The holly grew in a mass of lily of the valley leaves; the wild lilies were shy bloomers, and it was always a triumph to pick three or four spikes of the sweet-scented blooms.
At last the swarm settled, and massed themselves round the grey trunk of the tree. The little Bee girl gently “rang them down,” while the Mother rested on a bank of moss to get her breath. It was more than half-a-mile from home, and just dinner-time, but no one heeded that; the great question was, “Would the Doctor arrive in time to hive them before something started them off again?”
A full half-hour of anxiety was passed in the beautiful woodland. The cuckoo’s note was almost ceaseless, and even in the noontide heat a thrush from time to time uttered his restless “Do be quick,” “Be quick,” “Do be quick,” or a blackbird whistled plaintively among the undergrowth.
The Boy with the fair curls wandered happily in the Enchanted Forest of forbidden ground. No gamekeeper was to be feared or trespass board to be considered when following bees. Indeed, the head keeper himself, a severe-faced old man with a nose like an eagle’s beak, appeared to inquire what was taking place, and retreated again, with a respectful “Good morning” to the Doctor’s wife, carrying his old muzzle loaded in the hollow of his arm and calling his dog to heel.
Presently a quick step was heard, running lightly over moss and dead twigs. It proved to be Bill, who had found his master half-way to the World’s End. He reported breathlessly that the Doctor was coming with all the necessary paraphernalia for the taking of the swarm. The Mother started to meet him, and sent the lad home for a supply of bread and cheese and mutton sandwiches to feed the hungry children. Soon the Bee-Master arrived; not in his long frock coat and professional tall hat, but bareheaded and in his shirt sleeves, bearing the hive, the bee board, etc. The skep had been rubbed and brushed with a bunch of fresh green balm and other sweet herbs, and smeared inside with a modicum of honey, that the Queen Bee might rejoice in the smell thereof and be willing to accept her new residence. The Mother swathed herself, sunbonnet and all, in the grey barege, and with thick gloves on her hands prepared to hold up the hive for the Doctor to brush his bees into it. He wore no protection, being nearly stingproof.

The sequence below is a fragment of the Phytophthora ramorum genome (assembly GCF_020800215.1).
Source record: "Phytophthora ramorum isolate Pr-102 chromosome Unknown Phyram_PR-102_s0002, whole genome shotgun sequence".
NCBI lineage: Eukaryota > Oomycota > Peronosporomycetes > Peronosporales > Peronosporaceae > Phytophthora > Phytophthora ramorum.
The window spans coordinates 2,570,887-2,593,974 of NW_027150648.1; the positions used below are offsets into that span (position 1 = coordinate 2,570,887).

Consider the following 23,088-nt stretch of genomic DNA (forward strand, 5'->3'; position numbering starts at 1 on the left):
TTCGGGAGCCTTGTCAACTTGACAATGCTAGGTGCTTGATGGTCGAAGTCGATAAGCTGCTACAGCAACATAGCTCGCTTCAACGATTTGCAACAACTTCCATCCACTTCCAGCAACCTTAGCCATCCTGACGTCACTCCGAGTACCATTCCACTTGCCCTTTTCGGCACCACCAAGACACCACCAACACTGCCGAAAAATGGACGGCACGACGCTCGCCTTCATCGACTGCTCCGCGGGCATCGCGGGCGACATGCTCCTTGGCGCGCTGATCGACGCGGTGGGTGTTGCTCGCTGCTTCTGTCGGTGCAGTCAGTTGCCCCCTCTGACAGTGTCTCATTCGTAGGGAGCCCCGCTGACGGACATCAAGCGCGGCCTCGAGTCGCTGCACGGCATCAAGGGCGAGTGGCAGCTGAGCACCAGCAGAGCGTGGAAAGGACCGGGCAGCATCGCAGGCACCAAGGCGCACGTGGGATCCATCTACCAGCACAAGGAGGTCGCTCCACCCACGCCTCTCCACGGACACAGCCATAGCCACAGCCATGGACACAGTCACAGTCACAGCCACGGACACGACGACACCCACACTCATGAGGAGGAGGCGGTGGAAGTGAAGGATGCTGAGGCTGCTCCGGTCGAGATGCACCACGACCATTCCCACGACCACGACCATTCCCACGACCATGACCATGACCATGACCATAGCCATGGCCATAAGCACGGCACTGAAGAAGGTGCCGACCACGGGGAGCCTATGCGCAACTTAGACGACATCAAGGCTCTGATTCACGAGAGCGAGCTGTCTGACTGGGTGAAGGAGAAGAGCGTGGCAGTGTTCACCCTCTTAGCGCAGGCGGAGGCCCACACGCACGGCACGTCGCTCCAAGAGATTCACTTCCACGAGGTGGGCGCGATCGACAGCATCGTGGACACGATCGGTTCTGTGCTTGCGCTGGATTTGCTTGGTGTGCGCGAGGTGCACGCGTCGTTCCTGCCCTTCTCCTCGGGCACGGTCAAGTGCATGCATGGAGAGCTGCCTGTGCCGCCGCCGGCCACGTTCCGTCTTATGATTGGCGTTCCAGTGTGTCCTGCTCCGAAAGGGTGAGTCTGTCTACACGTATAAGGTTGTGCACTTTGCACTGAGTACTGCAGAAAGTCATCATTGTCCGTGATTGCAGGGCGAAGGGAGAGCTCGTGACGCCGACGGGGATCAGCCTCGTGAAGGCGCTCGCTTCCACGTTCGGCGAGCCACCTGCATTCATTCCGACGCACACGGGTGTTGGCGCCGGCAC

Down came the humming crowd, and the Mother stood her ground gallantly, though her heart was in her mouth the whole time. The skep was very heavy, and gladly she gave it into the Master’s hands while the bees buzzed around them both in an angry cloud. Quickly it was placed on the board, with small sticks under the straw edge so that no insects might be crushed by its weight. In a comparatively short time the busy multitude had crawled under the dome, and it was evident her Majesty was safely within. Soon all was quiet, except for a faint humming and a few lost bees flying around. A picnic lunch was eaten. The Doctor enjoyed a well-earned pipe, and went home to do his dispensing, but the bees could not be moved till the cool of the evening. So a long and happy afternoon was spent keeping guard over the hive. In the soft summer twilight, when the nightingales were singing as if their hearts would break, the Bee-Master returned, and a tired and happy party wandered home by way of the village, Winifred especially proud that she had not lost the bees, the finest swarm of the whole season.

People in Chapter VII 
A twelve year-old that wanderered around the village with a medicine basket.
The Doctor
The chapel Minister
The Mother
The Boy
The maid from the kitchen
The Lad from the stable
The grandmother
The Head Keeper

Places in Chapter VII
The stables
The Doctors dispensing area in the single stall in the stables
Additional Bee Hives were kept under the Greengage tree
The tarred fence at the end of the garden
The Horse Chestnut trees that overhung the fence of Highfield Park
The Carriers Garden containing fruitful Elder bushes.
The Chapel next door to the doctors house.
The Grandmothers garden next door
The Carriers Garden
The public footpath of the wood
Trinity Square
Worlds End

Events in Chapter VII
Henrietta describes the birch twig used usually as a threat of punishment kept above the fire.
She describes how cuts were treated with flour and brown sugar, amongst other things.
The childrens toys were rarely bought, every year the doctor would make a flute from the new Horsechestnut shoots and pop guns from the Elder bushes.
Henrietta is tasked with keeping track of the bees, should they swarm. She describes how they chase the swarm through Winchmore Hill until they finally settle and are returned to a hive by the doctor.
Henrietta describes how she would sometimes make a false candle from artichoke pith as a joke.

Wildlife in Chapter VII
Enormous Brown Moth called a Witch in Devonshire
The Bees